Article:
School of Mathematics and Physics

# Staff

## Dr Ittay Weiss

**Qualifications:**BSc MSc PhD**Role Title:**Senior Lecturer**Address:**Lion Gate Building, Lion Terrace, Portsmouth PO1 3HF UK**Telephone:**+44 (0)23 9284 6358**Email:**ittay.weiss@port.ac.uk**Department:**School of Mathematics and Physics**Faculty:**Faculty of Technology

### Biography

I am a Senior Lecturer in the Department of Mathematics at the University of Portsmouth. I studied Mathematics at the Hebrew University where I completed my BSc and my MSc, and then continued to pursue a PhD in Mathematics at Utrecht University under the supervision of Prof. Ieke Moerdijk. Upon completion of my PhD I worked for a short while as an actuarial advisor and promptly returned to academia as an Assistant Professor of Mathematics at Utrecht University on a three year contract. I then joined the University of the South Pacific as a Lecturer in Mathematics, where I was later promoted to Senior Lecturer.

My research interests revolve around metric techniques in general topology, operads and dendroidal sets, and categorical aspects of Mahavier limits (aka: generalised inverse limits).

### Teaching Responsibilities

I have taught modules across most of the spectrum of the undergraduate curriculum (from introductory mathematics, calculus, and linear algebra to logic, set theory, and Galois theory) as well as postgraduate modules in metric geometry and topology. Prior to joining the University of Portsmouth I had taught Mathematics in three different universities, using three different languages, catering to students of various backgrounds. I am interested and involved in curriculum improvements and re-design, seeking to employ new technology for the benefit of learners and teachers. I designed and wrote an advanced calculus module for the Saylor Foundation (US based non-profit organisation). I am also the co-author of the Springer undergraduate textbook "A Primer on Hilbert Space Theory".

### Research

My research is concentrated in three areas of study: homotopy theory, general topology, and category theory. My homotopy theory research involves the study of highly involved algebraic structures called operads, which are of fundamental importance to algebraic topology (and other areas). During my PhD, under the guidance of Prof Ieke Moerdijk, I developed the theory of dendroidal sets, which form a generalisation of simplicial sets. The theory of dendroidal sets is still gaining momentum quickly as a central technique in operad theory. My main interest in the area is the problem of the geometric realisation of dendroidal sets.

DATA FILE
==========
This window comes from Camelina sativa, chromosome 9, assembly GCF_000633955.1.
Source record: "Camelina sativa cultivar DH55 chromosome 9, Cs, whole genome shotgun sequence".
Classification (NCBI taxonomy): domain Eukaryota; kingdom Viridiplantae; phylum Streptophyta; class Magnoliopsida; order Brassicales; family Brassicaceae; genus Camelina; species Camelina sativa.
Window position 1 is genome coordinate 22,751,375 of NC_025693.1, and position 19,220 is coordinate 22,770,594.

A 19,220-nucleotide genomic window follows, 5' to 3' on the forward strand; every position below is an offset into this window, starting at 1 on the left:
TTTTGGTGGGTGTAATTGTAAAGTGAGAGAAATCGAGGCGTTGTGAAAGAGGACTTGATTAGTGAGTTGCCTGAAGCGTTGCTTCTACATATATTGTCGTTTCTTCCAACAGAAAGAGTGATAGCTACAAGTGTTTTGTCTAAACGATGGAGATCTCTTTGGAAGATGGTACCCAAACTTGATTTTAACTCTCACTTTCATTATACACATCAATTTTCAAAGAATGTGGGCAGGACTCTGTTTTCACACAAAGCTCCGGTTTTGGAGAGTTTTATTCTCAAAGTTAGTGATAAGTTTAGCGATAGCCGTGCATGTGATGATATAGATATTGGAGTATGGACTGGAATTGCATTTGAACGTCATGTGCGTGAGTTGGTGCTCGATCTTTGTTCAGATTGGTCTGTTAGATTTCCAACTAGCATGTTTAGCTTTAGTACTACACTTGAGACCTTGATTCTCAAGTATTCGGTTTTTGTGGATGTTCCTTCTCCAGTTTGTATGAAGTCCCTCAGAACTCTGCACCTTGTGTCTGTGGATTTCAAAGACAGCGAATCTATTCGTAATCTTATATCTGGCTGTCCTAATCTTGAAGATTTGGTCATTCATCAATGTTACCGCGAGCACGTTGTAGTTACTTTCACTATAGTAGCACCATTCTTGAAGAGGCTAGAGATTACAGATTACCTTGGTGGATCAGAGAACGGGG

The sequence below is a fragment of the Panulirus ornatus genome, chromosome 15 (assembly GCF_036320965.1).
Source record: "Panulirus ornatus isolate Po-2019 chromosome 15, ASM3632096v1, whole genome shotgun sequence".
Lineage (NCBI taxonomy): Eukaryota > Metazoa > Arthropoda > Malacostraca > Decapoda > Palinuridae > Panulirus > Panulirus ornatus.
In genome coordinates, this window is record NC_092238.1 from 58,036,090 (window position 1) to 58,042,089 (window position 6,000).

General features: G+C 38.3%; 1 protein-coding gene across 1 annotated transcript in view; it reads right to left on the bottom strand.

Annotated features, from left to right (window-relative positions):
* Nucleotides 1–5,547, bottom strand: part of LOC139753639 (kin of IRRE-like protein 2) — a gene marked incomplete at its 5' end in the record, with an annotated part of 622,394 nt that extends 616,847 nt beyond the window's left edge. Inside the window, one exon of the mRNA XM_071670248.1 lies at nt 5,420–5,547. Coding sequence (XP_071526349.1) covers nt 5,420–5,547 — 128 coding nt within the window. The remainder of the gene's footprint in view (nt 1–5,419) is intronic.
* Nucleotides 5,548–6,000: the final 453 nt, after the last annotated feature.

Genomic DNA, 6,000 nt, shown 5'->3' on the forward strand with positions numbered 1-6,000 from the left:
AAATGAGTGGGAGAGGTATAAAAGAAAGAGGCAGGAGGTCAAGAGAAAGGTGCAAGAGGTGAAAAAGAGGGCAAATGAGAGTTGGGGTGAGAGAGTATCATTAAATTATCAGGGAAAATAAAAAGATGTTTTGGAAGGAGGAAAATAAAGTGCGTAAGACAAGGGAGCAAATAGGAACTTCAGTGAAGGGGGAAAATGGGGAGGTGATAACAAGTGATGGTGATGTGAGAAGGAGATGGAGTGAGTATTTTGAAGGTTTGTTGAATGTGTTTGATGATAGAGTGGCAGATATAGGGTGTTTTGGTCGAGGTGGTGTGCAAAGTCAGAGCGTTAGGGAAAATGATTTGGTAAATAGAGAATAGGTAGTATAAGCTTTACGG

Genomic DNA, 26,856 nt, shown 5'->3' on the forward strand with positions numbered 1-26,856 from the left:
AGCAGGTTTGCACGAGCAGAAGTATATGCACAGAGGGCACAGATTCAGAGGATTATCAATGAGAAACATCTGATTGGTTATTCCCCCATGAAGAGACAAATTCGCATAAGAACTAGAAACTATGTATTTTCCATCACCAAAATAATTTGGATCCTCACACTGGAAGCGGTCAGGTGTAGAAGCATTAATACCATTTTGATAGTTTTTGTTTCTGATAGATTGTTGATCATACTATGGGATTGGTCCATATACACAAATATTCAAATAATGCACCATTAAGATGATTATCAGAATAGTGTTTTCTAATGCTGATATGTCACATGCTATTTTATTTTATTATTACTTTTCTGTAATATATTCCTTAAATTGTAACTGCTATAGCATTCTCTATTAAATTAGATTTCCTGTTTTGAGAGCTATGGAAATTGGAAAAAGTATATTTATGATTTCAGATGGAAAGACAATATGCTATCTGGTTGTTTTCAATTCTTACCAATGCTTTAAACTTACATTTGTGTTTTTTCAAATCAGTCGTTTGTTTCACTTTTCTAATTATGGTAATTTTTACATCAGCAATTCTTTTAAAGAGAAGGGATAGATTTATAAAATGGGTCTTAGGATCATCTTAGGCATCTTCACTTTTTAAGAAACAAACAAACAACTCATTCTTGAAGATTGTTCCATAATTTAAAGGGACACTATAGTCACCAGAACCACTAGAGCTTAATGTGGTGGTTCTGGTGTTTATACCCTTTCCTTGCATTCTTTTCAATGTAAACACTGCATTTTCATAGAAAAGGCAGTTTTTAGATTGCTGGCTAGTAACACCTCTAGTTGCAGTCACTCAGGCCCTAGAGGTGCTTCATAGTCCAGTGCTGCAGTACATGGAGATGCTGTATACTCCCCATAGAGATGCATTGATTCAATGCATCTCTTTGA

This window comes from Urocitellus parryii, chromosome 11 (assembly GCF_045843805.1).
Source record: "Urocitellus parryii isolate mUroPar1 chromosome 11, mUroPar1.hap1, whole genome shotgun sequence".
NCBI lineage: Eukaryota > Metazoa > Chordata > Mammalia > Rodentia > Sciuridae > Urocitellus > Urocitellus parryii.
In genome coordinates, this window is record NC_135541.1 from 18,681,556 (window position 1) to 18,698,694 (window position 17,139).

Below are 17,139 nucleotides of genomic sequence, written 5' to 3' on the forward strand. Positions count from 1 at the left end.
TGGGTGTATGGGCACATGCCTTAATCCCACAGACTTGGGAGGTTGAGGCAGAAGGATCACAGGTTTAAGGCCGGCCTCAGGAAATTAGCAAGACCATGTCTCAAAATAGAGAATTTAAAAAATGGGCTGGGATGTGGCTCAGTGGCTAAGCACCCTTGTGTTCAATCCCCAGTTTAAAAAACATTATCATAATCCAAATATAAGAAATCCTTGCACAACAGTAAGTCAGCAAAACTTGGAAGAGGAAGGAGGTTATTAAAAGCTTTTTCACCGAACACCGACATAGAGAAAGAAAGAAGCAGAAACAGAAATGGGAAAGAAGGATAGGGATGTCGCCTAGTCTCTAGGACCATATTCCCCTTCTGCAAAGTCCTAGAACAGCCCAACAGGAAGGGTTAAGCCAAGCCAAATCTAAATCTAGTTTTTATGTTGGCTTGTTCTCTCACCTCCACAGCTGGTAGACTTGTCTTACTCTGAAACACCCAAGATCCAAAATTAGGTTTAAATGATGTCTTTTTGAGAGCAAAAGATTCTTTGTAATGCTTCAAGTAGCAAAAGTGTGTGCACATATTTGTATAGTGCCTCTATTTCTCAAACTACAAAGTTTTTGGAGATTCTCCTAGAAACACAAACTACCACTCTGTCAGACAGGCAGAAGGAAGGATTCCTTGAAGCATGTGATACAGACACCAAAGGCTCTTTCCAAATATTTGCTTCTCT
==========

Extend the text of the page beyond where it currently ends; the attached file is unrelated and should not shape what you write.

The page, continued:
In general topology, I am interested in the feasibility and utility of a metric formalism due to Flagg. While it is well-known that not every topological space is metrisable, in 1997 Flagg (building on earlier work of Kopperman) introduced the notion of value quantale and proved that every topological space is metrisable, provided the axioms are suitably weakened and the distance function is allowed to take values in a value quantale. It turns out that in a precise sense Flagg's formalism is equivalent to classical topology, raising the question how useful Flagg's metric formalism is. Since 2012, I have been applying the metric formalism in general topology, showing the formalism is quite useful.

Lastly, the notion of generalised inverse limit in topology was introduced by Ingram and Mahavier in 2006, and quickly received much attention due to the natural framework it offers, its elegance, and its applicability in dynamics and mathematical economy. The concept is a generalisation of the inverse limit of an inverse system, a concept well-known to be a specific instance of the notion of limit in a category. I am developing a category theoretic formalism, through the notion of Mahavier limit in an order category (relative to a subcategory), thus re-establishing the link with category theory. I am interested in further developing the category theoretic notions, fuelled by phenomena in classical generalised inverse limits, as well as in applying categorical techniques for solving classical problems in the field.

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